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Comment: Seperate 2 and 3 series phones (Score 1) 177

by imaginieus (#34762852) Attached to: Honeycomb To Require Dual-Core Processor

That's close but what Google has been saying for a while is that they are planning to split android into two tracks. The new 3 series track (starting with honeycomb) will be designed to support tablets as well as new "super phones". Existing phones as well as future bargain phones stay on the 2 series track.

Basically, google is looking to diversify the android platform in order to expand its market appeal. The 2 series phones will be targeted at feature phone customers. The 3 series phones will be the cutting edge iphone competitors.

Google has never said that honeycomb is only for tablets, just that it will require new hardware.

Networking

Why Anonymous Can't Take Down Amazon.com 392

Posted by CmdrTaco
from the can't-imagine dept.
suraj.sun writes "The website-attacking group 'Anonymous' tried and failed to take down Amazon.com on Thursday. The group's vengeance horde quickly found out something techies have known for years: Amazon, which has built one of the world's most invincible websites, is almost impossible to crash.... Anonymous quickly figured that out. Less than an hour after setting its sights on Amazon, the group's organizers called off the attempt. 'We don't have enough forces,' they tweeted."

Comment: Abuse of DMCA?? (Score 1) 494

by imaginieus (#34455764) Attached to: Avoiding DMCA Woes As an Indy Game Developer?

Seriously?

This guy stole someones idea, and made an exact replica of it. What he did is downright un-American. This country was founded on the principle that nobody should be allowed to reap the benefits of my hard work without my permission. If I work hard enough and create something new and original, I should be able to benefit from it for as long as people are willing to pay for my idea, and the time frame should not be cut short because someone decided to give away my art for free.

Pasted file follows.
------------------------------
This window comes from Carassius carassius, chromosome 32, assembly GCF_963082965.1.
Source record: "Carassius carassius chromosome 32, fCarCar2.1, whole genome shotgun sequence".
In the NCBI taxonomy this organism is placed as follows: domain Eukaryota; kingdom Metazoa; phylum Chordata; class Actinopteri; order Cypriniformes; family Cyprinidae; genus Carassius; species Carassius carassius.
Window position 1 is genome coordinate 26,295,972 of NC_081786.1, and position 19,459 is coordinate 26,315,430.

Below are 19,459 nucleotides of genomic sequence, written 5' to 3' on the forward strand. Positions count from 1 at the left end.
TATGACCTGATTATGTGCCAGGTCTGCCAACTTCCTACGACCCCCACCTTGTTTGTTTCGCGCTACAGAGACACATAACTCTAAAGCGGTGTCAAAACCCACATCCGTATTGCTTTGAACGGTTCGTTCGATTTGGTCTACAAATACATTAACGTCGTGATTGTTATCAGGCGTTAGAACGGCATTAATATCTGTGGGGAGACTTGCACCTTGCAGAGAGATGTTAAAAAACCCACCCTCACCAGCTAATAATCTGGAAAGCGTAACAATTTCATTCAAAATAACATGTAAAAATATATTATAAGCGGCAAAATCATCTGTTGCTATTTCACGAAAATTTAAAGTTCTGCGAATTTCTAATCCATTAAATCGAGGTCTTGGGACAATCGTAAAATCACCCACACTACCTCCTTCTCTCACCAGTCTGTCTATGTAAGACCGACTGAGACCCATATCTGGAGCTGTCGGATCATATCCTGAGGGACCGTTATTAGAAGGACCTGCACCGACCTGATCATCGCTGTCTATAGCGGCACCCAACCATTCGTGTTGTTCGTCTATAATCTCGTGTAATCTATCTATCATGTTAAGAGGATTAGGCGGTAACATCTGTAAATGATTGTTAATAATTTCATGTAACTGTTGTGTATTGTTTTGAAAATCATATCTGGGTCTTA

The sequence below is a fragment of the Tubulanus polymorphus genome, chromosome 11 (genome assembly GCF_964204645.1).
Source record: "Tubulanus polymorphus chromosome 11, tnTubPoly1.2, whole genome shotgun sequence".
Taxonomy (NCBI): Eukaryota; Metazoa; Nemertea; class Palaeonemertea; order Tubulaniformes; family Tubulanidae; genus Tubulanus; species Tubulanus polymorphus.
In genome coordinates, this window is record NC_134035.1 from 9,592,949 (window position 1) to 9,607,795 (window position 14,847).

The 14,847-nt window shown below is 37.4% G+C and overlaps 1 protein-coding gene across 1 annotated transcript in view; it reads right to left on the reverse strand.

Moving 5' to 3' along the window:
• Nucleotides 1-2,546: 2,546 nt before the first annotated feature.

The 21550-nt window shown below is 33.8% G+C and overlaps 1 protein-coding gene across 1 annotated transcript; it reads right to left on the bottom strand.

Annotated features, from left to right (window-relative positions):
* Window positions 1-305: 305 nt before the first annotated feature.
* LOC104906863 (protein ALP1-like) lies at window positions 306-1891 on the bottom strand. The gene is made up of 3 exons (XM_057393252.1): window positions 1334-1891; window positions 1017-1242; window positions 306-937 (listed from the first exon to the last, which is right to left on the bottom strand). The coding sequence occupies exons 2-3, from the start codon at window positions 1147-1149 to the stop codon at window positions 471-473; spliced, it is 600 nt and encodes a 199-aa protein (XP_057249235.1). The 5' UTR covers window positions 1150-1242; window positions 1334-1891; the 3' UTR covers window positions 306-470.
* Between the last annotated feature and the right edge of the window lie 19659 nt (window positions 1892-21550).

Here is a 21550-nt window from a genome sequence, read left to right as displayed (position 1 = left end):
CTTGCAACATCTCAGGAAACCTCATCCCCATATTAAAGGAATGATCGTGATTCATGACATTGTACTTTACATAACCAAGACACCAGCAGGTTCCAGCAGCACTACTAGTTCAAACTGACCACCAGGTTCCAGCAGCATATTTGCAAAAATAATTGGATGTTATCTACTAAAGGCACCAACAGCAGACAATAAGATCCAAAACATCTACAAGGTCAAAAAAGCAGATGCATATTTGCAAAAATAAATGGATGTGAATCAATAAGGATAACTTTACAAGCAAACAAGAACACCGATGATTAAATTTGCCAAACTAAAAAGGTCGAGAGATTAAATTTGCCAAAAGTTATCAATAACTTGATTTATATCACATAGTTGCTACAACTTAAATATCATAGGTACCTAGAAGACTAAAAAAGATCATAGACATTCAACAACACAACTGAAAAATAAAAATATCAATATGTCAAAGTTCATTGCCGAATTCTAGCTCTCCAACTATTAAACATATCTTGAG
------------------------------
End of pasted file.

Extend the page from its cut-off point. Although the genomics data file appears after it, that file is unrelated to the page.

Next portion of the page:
I've heard too many times, "information wants to be free", and "copyrights/patents stifle creativity". No, copyrights and patents encourage creativity. Freedom of information encourages poverty for anyone with creative aspirations. It doesn't cost an artist anything to have his music distributed over bit torrent, but guess what? It does cost him money and time to make that music. The fact is, most of your favorite songs, games, books, movies, and even software would not have been created if not for IP laws. If it wasn't for the rights Namco is choosing to exercise in this situation, games like pac man wouldn't even exist. The people who spend thousands of hours creating them would be working at a McDonald's trying desperately to support their families. They would not have the time to create the art that you enjoy so thoroughly.